The reality is that there can only be one winner, but I found myself rooting for everyone who I sold a ticket to! I sincerely hope that whoever wins in October is over the moon with their prize and all of us at MotoPrizes will be super excited to make the draw and give the good news to that one lucky winner.
Away from us and back to the racing, we want to congratulate Luke Mossey on an excellent maiden double victory. He rode with passion, determination and a drive to show his team, his team mate, all the other riders and every BSB fan that he is a real threat for this years crown. Those who thought they might see a two-horse Byrne and Haslam race are in for a bit of a shock I think! We were gutted to see Ellison fall after such a strong weekend where he smashed the lap record, put the bike on pole and then acheived the fastest lap in race one. To come away with two DNF’s and zero points must be gutting for him and his team. It was also a shame for others who crashed during the races including Shakey Byrne on his BeWiser Ducati during race 2 after the losing the front on his Panigale. He’ll no doubt come back stronger and more determined than ever to get onto the podium at Oulton Park for the round 3.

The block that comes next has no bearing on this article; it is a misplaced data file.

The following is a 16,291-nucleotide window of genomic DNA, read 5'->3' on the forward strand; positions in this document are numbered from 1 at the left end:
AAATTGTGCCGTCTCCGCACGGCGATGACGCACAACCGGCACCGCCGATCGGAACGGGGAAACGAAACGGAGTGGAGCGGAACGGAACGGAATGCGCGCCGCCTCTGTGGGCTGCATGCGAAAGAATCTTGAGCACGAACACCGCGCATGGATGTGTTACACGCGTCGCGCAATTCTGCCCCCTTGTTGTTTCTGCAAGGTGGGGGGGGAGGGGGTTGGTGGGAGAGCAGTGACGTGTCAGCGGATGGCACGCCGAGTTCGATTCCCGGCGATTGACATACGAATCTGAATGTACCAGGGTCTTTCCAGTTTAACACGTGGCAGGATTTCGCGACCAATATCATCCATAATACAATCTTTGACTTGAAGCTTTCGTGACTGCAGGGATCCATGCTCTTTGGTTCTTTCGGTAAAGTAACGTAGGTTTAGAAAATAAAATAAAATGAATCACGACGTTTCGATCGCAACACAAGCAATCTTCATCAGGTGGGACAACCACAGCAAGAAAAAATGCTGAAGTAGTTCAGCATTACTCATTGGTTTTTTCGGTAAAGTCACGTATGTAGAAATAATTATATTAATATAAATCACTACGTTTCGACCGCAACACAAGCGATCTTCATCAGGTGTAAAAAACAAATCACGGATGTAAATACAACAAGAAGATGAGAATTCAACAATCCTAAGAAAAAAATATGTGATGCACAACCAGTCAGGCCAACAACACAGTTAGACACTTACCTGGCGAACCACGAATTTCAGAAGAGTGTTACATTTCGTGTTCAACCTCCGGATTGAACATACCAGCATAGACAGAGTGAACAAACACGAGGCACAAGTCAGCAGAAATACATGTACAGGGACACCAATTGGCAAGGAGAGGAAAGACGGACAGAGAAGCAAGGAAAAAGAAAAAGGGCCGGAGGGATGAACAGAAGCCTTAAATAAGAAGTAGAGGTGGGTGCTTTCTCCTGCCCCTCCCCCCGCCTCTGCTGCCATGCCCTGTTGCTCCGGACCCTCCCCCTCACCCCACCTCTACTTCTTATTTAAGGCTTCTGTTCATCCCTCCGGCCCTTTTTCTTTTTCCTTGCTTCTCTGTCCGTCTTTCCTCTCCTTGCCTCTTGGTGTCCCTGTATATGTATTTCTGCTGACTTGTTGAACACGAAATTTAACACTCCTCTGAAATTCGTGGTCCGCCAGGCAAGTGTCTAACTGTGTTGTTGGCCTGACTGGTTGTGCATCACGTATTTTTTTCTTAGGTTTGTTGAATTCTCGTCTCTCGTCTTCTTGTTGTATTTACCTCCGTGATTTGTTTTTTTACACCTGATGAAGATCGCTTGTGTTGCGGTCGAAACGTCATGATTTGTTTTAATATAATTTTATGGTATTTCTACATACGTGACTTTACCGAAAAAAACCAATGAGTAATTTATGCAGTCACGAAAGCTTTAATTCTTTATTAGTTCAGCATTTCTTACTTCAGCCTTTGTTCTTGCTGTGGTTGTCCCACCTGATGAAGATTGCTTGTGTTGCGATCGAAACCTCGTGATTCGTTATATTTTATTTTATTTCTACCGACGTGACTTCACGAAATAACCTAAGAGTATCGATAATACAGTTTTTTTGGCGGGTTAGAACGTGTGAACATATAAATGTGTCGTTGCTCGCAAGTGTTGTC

We’re all very much looking forward to the next round at Oulton Park on 29th April – 1 st May. We’re looking forward to meeting more fans, selling more tickets and watching some more of what is easily the best domestic Bike racing championship on the planet.
See you at Oulton!
Nobody ever forgets their first track day. For many, the instant buzz of actually being allowed to go as fast as you dare is hugely addictive and opens up a whole world of fun, freedom and life-long friendships. I am one of those hooked on the adrenaline rush of being knee-down at 100+mph on what you believe to be the edge – although you’re usually far from it.
But let’s say you’ve never been on track before and you’re quite keen to give it a go. How and where do you start? There are websites, Facebook groups and forums dedicated to those who enjoy riding on track and usually they’re pretty welcoming to newcomers. But here we’re going to run through some of the basics to get you going in the form of a question and answer session. Let’s make an assumption that you’ve got a full motorcycle licence a bike (neither of which are actually necessary, but we’ll come onto that later) and some half decent safety kit.
Q: I love riding my motorcycle but hate not being able to make the most of the bikes capabilities on the road. Should I do a track day?
A: Simple answer here is yes. You’re already clued up on the fact that riding fast on the road is dangerous to both yours and others health and also potentially dangerous for your licence should you get caught going too fast. A track day is the only way you can really enjoy and exploit your bike for what it was designed for.
Q: OK, understood. But surely I’m just going to crash and smash up my pride and joy if I take it on track?
A: That’s not true and there’s no real reason to fear using your own bike on the track. Yes accidents do happen and yes you can’t control everyone around you. But if you stick within your abilities, listen carefully to the safety briefings, respect those around you and act sensibly there’s no reason why you couldn’t enjoy countless incident-free days on your bike.
Q: I’m still worried about my bike getting damaged. Is that game over for me?